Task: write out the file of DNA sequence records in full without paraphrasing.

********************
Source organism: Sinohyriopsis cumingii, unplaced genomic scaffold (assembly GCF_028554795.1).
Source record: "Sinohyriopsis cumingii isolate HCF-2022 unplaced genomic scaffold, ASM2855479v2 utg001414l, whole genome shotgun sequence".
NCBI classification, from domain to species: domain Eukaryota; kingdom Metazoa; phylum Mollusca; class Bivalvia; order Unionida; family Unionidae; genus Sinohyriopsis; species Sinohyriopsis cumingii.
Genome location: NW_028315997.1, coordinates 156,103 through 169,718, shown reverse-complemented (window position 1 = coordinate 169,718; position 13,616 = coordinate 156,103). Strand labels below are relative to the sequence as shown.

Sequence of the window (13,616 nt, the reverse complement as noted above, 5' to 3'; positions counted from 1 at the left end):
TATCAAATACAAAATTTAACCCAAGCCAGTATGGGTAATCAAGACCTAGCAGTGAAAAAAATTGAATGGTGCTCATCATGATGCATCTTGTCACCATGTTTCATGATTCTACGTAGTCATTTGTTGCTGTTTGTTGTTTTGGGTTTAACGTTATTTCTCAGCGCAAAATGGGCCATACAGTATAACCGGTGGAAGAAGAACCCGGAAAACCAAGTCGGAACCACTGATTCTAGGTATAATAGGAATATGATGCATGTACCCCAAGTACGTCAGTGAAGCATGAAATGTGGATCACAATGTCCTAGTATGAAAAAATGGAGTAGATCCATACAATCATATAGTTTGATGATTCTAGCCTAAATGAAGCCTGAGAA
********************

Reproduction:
Source organism: Sinohyriopsis cumingii, unplaced genomic scaffold (assembly GCF_028554795.1).
Source record: "Sinohyriopsis cumingii isolate HCF-2022 unplaced genomic scaffold, ASM2855479v2 utg001414l, whole genome shotgun sequence".
NCBI classification, from domain to species: domain Eukaryota; kingdom Metazoa; phylum Mollusca; class Bivalvia; order Unionida; family Unionidae; genus Sinohyriopsis; species Sinohyriopsis cumingii.
Genome location: NW_028315997.1, coordinates 156,103 through 169,718, shown reverse-complemented (window position 1 = coordinate 169,718; position 13,616 = coordinate 156,103). Strand labels below are relative to the sequence as shown.

Sequence of the window (13,616 nt, the reverse complement as noted above, 5' to 3'; positions counted from 1 at the left end):
TATCAAATACAAAATTTAACCCAAGCCAGTATGGGTAATCAAGACCTAGCAGTGAAAAAAATTGAATGGTGCTCATCATGATGCATCTTGTCACCATGTTTCATGATTCTACGTAGTCATTTGTTGCTGTTTGTTGTTTTGGGTTTAACGTTATTTCTCAGCGCAAAATGGGCCATACAGTATAACCGGTGGAAGAAGAACCCGGAAAACCAAGTCGGAACCACTGATTCTAGGTATAATAGGAATATGATGCATGTACCCCAAGTACGTCAGTGAAGCATGAAATGTGGATCACAATGTCCTAGTATGAAAAAATGGAGTAGATCCATACAATCATATAGTTTGATGATTCTAGCCTAAATGAAGCCTGAGAA